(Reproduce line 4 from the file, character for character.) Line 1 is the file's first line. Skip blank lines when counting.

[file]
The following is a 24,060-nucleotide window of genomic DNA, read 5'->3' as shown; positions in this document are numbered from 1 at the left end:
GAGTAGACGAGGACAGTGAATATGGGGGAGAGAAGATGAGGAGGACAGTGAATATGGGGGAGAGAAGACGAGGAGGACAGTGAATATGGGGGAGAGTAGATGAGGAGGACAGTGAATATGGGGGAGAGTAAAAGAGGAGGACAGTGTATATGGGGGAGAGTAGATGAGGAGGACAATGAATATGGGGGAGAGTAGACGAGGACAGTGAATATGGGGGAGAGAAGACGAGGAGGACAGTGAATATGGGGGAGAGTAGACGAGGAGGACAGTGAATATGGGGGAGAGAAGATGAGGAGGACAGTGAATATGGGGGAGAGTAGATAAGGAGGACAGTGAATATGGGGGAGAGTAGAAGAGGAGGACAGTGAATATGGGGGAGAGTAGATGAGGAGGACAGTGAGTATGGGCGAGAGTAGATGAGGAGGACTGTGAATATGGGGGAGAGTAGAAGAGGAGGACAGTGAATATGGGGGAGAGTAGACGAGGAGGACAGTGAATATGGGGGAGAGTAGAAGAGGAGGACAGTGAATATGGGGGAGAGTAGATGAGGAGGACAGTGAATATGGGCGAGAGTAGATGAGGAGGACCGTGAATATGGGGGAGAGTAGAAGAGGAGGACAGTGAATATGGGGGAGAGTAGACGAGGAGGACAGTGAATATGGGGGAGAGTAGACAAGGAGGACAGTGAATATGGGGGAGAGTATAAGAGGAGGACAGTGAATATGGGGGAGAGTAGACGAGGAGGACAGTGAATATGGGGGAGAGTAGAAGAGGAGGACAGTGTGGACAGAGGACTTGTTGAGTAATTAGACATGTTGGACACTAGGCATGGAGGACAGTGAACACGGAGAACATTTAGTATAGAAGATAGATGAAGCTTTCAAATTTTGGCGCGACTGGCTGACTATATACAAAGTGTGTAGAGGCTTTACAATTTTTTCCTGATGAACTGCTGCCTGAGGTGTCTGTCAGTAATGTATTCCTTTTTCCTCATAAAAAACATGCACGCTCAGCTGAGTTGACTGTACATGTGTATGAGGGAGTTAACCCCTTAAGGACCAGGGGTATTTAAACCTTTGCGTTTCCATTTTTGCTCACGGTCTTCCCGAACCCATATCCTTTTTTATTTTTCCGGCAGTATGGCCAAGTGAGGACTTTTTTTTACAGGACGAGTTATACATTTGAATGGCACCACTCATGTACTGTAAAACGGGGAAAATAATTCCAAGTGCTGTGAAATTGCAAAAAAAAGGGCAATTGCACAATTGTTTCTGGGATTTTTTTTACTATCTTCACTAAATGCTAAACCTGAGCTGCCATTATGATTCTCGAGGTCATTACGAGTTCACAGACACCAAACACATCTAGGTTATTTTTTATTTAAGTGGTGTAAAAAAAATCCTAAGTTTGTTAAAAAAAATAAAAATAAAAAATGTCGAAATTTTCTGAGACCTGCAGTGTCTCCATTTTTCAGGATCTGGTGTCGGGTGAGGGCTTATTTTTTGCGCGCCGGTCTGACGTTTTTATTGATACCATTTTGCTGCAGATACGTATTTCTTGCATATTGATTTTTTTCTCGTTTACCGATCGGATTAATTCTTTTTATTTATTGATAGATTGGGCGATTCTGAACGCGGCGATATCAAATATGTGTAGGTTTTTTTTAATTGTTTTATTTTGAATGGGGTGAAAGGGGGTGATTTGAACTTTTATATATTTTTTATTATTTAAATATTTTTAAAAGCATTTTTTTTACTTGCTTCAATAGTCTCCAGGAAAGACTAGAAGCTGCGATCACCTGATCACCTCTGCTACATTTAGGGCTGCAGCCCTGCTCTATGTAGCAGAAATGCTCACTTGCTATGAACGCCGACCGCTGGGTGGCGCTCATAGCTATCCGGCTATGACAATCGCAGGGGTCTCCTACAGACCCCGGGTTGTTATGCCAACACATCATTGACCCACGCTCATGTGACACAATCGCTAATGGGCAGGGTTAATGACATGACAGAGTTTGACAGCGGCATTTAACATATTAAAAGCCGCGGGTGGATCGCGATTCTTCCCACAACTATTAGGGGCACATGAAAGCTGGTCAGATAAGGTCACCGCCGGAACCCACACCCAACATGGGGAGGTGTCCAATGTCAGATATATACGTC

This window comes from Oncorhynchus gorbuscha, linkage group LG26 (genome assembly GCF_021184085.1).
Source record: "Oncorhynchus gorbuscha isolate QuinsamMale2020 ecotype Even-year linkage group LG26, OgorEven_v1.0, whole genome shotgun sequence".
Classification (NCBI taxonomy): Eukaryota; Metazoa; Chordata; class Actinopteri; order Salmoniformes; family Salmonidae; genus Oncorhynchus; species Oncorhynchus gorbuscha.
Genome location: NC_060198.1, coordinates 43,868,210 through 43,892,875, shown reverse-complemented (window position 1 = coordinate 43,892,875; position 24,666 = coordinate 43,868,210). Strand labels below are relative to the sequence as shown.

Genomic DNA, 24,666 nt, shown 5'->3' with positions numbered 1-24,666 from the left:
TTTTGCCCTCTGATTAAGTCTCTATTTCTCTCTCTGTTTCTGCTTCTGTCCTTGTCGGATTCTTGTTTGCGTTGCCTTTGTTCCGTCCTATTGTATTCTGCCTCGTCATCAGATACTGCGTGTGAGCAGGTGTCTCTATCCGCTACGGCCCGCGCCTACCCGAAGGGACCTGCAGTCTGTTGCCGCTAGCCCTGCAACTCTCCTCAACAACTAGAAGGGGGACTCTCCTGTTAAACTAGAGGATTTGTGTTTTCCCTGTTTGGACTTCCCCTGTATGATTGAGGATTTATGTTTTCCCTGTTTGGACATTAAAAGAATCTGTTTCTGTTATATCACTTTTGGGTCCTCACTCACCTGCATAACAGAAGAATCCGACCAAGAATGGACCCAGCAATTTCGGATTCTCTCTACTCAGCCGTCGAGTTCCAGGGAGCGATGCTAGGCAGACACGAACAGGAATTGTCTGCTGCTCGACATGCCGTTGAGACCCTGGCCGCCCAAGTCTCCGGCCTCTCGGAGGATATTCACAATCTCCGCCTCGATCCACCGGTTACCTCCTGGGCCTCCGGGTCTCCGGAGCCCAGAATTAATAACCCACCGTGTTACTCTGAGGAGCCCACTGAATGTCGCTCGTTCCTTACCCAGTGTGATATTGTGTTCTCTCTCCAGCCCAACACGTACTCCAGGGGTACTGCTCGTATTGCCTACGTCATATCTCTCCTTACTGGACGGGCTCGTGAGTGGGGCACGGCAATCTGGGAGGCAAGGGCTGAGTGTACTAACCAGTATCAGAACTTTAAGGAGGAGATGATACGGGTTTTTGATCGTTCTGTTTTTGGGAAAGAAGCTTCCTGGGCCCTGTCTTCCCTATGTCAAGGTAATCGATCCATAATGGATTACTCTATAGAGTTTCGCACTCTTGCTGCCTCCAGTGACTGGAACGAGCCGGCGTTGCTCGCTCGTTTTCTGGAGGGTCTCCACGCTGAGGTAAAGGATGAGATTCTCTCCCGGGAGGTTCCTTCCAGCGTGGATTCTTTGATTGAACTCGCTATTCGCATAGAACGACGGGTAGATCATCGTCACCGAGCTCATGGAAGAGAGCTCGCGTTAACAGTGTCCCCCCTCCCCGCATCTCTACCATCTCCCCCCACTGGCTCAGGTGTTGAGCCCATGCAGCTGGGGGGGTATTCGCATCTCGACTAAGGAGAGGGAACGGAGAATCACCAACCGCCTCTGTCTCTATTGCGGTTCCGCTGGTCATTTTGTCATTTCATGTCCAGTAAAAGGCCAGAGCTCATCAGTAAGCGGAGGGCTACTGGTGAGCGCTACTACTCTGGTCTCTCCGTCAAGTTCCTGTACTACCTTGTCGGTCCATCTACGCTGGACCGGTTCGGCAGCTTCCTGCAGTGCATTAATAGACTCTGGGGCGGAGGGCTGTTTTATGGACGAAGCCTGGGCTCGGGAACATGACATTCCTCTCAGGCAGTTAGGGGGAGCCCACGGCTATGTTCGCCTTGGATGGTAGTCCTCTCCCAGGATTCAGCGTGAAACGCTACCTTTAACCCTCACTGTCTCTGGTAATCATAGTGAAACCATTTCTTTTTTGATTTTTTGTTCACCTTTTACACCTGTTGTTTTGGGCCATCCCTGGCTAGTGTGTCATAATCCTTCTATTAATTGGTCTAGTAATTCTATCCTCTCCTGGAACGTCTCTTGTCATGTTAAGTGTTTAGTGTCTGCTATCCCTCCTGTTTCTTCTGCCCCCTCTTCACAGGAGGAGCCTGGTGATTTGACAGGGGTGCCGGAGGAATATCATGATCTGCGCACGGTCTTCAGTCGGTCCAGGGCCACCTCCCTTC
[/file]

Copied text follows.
Source record: "Oncorhynchus gorbuscha isolate QuinsamMale2020 ecotype Even-year linkage group LG26, OgorEven_v1.0, whole genome shotgun sequence".